History books are full of the names of the so called great leaders who have been responsible for the great moments in human existence. However, if recent history has shown us anything leaders are the ones who capitalize on popular movements started by people like you and me who generally pass unnoticed.
Look at all the uprisings which have taken place over the past few years, from the Occupy Movement in the West to the Arab Spring in the Middle East, and what do you remember most about all of them? Scenes of masses of people spontaneously demonstrating against their leaders. In Cairo, Tunisia and other capital cities in the Arab world the middle class joined forces with students, house wives and workers to topple their governments.
So who were these "unseen" individuals who helped bring down dictators? How did they all of a sudden find the strength and will to stand up to and take on not only the state but armies, police forces and secret police whose jobs it was to ensure this type of dissent shouldn't have happened? In her book, Alif The Unseen, now available in trade paper back from Random House Canada, American author G. Willow Wilson gives us not only a portrait of one of those disaffected individuals, but one potential scenario for how these momentous events could have happened.
In a fictional unnamed emirate somewhere on the Persian Gulf lives a half Arab half Indian computer hacker named Alif. He and his mother, the second wife of a well to do Arab, live in the poorer district of the city, out of sight of his father's Arab first wife. Alif has two major preoccupations. One is providing protection for bloggers and dissident voices of all stripes from the state's secret police. The second is Intisar, the daughter of an aristocratic Arab family with whom he's been carrying on a clandestine affair. His dreams of the two them running away together come crashing down when she lets him know her father has arranged for her to marry an important member of the royal family.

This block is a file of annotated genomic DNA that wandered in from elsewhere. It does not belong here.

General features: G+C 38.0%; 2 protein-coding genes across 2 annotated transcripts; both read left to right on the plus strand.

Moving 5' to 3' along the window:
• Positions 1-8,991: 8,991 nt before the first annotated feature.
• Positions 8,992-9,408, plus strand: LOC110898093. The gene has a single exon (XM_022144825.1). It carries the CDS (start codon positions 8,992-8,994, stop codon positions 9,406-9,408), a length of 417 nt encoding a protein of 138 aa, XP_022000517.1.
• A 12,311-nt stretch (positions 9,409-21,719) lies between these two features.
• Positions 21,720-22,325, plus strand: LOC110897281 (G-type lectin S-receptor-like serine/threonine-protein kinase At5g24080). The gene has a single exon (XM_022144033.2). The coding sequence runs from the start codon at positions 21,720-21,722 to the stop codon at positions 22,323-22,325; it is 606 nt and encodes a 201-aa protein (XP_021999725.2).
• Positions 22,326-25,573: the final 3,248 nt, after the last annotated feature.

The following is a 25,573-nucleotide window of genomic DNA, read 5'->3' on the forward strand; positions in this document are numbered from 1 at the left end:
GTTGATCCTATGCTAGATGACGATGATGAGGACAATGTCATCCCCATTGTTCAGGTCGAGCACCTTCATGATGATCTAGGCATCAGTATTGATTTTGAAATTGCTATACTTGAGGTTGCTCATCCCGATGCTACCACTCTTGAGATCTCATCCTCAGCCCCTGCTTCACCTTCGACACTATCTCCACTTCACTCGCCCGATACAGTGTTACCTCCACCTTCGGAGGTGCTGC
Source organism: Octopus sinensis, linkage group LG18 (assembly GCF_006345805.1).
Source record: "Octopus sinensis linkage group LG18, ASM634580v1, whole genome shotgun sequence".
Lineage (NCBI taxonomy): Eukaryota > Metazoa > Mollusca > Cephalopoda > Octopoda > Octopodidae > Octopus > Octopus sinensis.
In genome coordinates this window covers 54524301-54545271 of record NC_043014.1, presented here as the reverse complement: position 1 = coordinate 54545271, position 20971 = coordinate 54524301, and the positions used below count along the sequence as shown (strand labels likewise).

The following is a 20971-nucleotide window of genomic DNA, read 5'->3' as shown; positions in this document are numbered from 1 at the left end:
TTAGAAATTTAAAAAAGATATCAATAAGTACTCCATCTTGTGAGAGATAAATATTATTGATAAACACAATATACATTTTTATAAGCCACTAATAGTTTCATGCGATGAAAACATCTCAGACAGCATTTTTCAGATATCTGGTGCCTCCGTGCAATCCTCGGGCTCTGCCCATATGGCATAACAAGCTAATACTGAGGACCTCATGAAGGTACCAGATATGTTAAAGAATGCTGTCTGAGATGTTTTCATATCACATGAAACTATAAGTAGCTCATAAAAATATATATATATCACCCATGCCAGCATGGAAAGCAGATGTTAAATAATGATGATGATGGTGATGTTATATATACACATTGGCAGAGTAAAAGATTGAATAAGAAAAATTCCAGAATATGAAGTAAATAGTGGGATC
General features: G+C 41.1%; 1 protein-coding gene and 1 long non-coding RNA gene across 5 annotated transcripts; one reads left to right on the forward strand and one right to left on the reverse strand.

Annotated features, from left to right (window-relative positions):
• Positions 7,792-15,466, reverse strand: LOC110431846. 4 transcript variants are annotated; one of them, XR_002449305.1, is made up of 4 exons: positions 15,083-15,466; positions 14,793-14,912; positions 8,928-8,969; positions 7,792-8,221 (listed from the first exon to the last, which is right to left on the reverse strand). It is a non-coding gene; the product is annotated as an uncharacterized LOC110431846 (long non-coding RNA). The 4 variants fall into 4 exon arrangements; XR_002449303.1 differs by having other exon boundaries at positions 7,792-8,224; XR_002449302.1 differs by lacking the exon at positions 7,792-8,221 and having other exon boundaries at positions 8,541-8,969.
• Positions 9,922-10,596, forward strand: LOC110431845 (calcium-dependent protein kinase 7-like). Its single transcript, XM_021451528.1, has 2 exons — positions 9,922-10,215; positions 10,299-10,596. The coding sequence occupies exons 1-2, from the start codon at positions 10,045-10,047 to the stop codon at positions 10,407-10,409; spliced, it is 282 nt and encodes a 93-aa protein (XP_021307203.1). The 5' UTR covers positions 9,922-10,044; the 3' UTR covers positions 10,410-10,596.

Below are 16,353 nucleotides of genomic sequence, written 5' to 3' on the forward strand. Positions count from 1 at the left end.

Heartbroken and angry Alif does two things which will change the course of his life forever. In a fit of pique he has his childhood friend Dina, a properly veiled and draped Muslim girl, deliver a box containing the sheets displaying the marks of Intisar's lost virginity on them to her. He also writes a piece of code which can identify a person from the way they use their keyboard. This will allow him block out any and every communication from Intisar without having even check his email. When Dina returns with an old book Intisar has instructed she give to Alif he thinks nothing of it, except to note the oddity of its title, The Thousand and One Days, the inverse of the famous The Thousand and One Nights.
More dangerous, at least as far as he's concerned, is the discovery The Hand, the state's super hacker responsible for trying to track down and arrest the people Alif is shielding, has somehow co-opted the program he wrote to identify Intisar's presence on line. The Hand has been able to plant the program virus like on all Alif's client's computers and will soon be able to not only trace all of them, but Alif as well, if he hasn't already. As one by one his client's go silent, Alif hastily tries to shore up his own defences. However, when Dina warns him a member of the secret police has tried to frighten her into turning Alif in, he knows he was too late, and they are both forced to flee.
Up to this point the book has read like a pretty straight forward adventure story with only its non-Western setting separating it from other books of its kind. Computer whiz kid stumbles on government plot to silence dissent having to flee with childhood friend who he's been ignoring in favour of some exotic rich beauty could be the plot of any young adult science fiction story.
The difference, and a wonderful difference it is, is who and where they end up fleeing to. A friend recommends they seek out a mysterious underworld figure named Vikram the Vampire in the hopes he can help spirit them out of the city to somewhere safe. It turns out "spirit" is an appropriate word for describing Vikram, because he's one of the race of djinn, the magical, beings of Islamic myth.